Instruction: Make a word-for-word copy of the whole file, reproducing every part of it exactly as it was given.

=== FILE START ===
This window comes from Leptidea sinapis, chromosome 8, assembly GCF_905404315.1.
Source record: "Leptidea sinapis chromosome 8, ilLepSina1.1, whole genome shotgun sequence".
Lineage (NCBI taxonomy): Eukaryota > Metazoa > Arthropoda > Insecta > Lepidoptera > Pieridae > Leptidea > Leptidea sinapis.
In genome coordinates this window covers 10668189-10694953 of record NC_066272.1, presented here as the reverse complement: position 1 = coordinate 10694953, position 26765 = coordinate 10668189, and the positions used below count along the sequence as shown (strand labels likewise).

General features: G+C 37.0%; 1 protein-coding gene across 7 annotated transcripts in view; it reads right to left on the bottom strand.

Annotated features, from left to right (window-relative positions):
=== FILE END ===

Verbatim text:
This window comes from Leptidea sinapis, chromosome 8, assembly GCF_905404315.1.
Source record: "Leptidea sinapis chromosome 8, ilLepSina1.1, whole genome shotgun sequence".
Lineage (NCBI taxonomy): Eukaryota > Metazoa > Arthropoda > Insecta > Lepidoptera > Pieridae > Leptidea > Leptidea sinapis.
In genome coordinates this window covers 10668189-10694953 of record NC_066272.1, presented here as the reverse complement: position 1 = coordinate 10694953, position 26765 = coordinate 10668189, and the positions used below count along the sequence as shown (strand labels likewise).

General features: G+C 37.0%; 1 protein-coding gene across 7 annotated transcripts in view; it reads right to left on the bottom strand.

Annotated features, from left to right (window-relative positions):